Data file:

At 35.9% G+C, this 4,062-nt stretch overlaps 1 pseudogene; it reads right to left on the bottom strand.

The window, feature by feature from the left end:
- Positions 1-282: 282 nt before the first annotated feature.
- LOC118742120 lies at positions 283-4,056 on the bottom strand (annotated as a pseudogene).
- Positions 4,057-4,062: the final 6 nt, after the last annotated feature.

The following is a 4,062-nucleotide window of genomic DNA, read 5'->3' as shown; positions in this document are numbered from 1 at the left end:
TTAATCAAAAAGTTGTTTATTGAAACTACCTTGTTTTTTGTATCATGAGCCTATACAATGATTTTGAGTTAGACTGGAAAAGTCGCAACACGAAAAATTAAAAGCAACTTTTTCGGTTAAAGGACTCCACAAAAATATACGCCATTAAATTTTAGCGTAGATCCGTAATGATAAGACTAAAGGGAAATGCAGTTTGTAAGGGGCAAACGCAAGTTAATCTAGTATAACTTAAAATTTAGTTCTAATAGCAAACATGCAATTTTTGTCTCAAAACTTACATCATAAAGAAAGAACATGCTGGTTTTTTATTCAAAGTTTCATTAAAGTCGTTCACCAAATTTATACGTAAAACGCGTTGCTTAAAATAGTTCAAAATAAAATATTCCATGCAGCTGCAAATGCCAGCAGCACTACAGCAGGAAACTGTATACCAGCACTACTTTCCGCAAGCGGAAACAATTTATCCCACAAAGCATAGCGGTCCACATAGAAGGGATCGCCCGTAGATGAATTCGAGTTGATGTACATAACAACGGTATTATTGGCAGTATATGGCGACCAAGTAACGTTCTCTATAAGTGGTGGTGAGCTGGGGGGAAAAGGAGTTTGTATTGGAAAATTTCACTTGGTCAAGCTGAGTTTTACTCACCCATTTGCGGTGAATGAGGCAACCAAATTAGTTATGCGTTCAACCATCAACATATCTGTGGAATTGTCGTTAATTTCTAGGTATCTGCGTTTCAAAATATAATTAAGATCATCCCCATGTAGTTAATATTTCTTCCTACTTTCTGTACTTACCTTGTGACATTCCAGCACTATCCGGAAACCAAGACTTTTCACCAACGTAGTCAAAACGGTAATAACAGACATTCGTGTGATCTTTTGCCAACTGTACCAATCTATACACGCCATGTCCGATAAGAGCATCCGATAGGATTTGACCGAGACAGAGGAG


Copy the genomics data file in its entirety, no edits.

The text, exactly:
At 35.9% G+C, this 4,062-nt stretch overlaps 1 pseudogene; it reads right to left on the bottom strand.

The window, feature by feature from the left end:
- Positions 1-282: 282 nt before the first annotated feature.
- LOC118742120 lies at positions 283-4,056 on the bottom strand (annotated as a pseudogene).
- Positions 4,057-4,062: the final 6 nt, after the last annotated feature.

The following is a 4,062-nucleotide window of genomic DNA, read 5'->3' as shown; positions in this document are numbered from 1 at the left end:
TTAATCAAAAAGTTGTTTATTGAAACTACCTTGTTTTTTGTATCATGAGCCTATACAATGATTTTGAGTTAGACTGGAAAAGTCGCAACACGAAAAATTAAAAGCAACTTTTTCGGTTAAAGGACTCCACAAAAATATACGCCATTAAATTTTAGCGTAGATCCGTAATGATAAGACTAAAGGGAAATGCAGTTTGTAAGGGGCAAACGCAAGTTAATCTAGTATAACTTAAAATTTAGTTCTAATAGCAAACATGCAATTTTTGTCTCAAAACTTACATCATAAAGAAAGAACATGCTGGTTTTTTATTCAAAGTTTCATTAAAGTCGTTCACCAAATTTATACGTAAAACGCGTTGCTTAAAATAGTTCAAAATAAAATATTCCATGCAGCTGCAAATGCCAGCAGCACTACAGCAGGAAACTGTATACCAGCACTACTTTCCGCAAGCGGAAACAATTTATCCCACAAAGCATAGCGGTCCACATAGAAGGGATCGCCCGTAGATGAATTCGAGTTGATGTACATAACAACGGTATTATTGGCAGTATATGGCGACCAAGTAACGTTCTCTATAAGTGGTGGTGAGCTGGGGGGAAAAGGAGTTTGTATTGGAAAATTTCACTTGGTCAAGCTGAGTTTTACTCACCCATTTGCGGTGAATGAGGCAACCAAATTAGTTATGCGTTCAACCATCAACATATCTGTGGAATTGTCGTTAATTTCTAGGTATCTGCGTTTCAAAATATAATTAAGATCATCCCCATGTAGTTAATATTTCTTCCTACTTTCTGTACTTACCTTGTGACATTCCAGCACTATCCGGAAACCAAGACTTTTCACCAACGTAGTCAAAACGGTAATAACAGACATTCGTGTGATCTTTTGCCAACTGTACCAATCTATACACGCCATGTCCGATAAGAGCATCCGATAGGATTTGACCGAGACAGAGGAG